Brigitte Werfel August 16, 2021 Proposal
Unplating the boiler. Many proposal writers pick up previously written standard wording-often called boilerplate-for portions of their proposals. There`s certainly nothing wrong with such a practice. It saves time and eliminates errors...or does it?
Every project proposal contains at least some of these elements, though not necessarily in this order: cover letter, title page, table of contents, credentials and qualifications, statement of the problem and rationale for undertaking the job, goal(s) and supporting objectives, plan of operation, work or product measurement and evaluation, summary, cost, and appendices. How you organize, write, and deliver your proposal is essential to its success.
If you are replying to an RFP (Request for Proposal) or applying for a specific grant, you need to follow any instructions specified in the RFP or grant application as precisely as possible. An RFP response typically requires combining government agency forms with topics you need to write from scratch - based on what the RFP asks you talk about.
When the day arrives for your presentation, make sure that all the decision makers will be in attendance. Call ahead the day before and ask whether anyone will not be present. If you know their names, read the list to your primary contact. Because missing persons might later receive the actual attendees interpretation of the meeting in place of your carefully planned presentation, it is best to have everyone in the same room at the same time. If that does not seem to be feasible, ask to reschedule the presentation date until all concerned can attend. Ten o`clock in the morning is usually the most opportune time for an hour-and-a-half to two-hour meeting; Friday afternoon is the least favorable.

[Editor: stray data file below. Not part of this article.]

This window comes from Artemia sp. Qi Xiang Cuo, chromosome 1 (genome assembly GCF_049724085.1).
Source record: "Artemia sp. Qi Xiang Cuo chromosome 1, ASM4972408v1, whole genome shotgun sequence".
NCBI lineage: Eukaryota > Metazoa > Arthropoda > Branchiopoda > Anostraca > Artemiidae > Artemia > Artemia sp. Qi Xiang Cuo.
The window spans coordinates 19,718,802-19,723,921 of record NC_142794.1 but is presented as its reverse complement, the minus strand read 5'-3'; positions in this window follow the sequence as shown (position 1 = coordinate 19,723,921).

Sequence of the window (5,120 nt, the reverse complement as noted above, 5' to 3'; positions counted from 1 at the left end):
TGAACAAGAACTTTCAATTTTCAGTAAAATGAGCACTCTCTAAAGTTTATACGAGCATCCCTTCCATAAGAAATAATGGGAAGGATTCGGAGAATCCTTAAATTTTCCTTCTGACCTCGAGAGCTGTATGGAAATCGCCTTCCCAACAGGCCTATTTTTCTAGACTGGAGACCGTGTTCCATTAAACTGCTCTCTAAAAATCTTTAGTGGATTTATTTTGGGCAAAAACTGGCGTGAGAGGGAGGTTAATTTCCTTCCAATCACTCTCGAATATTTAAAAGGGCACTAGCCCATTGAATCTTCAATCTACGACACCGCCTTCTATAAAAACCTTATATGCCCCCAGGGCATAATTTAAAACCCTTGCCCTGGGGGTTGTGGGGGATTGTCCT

After you have thoroughly described what you want to do and how much it will cost, it`s time to tell the proposal readers all about you in the final section. What makes you or your organization qualified to take on this job? It is not enough to simply say "I can do it" or boast about how smart you are. Keep in mind that it is always best to provide evidence or testimonials from other parties than to do your own bragging. Do you have special Training, Certifications, or Education? Do you have an extensive Company History, a long list of Clients, or years of Experience in the field? Have you won Awards? Do you have Testimonials or Case Studies to offer to show how you have been successful in the past? Include any information that helps persuade the clients that you have the knowledge and professionalism to carry out your proposal promises.
Show and tell. Resist, even to the point of seeming obstreperous, all requests to "just mail it to us." Anything short of a face-to-face meeting will inevitably detract from your proposal. After all, your proposal is meant to sell more than your services; it also sells you.
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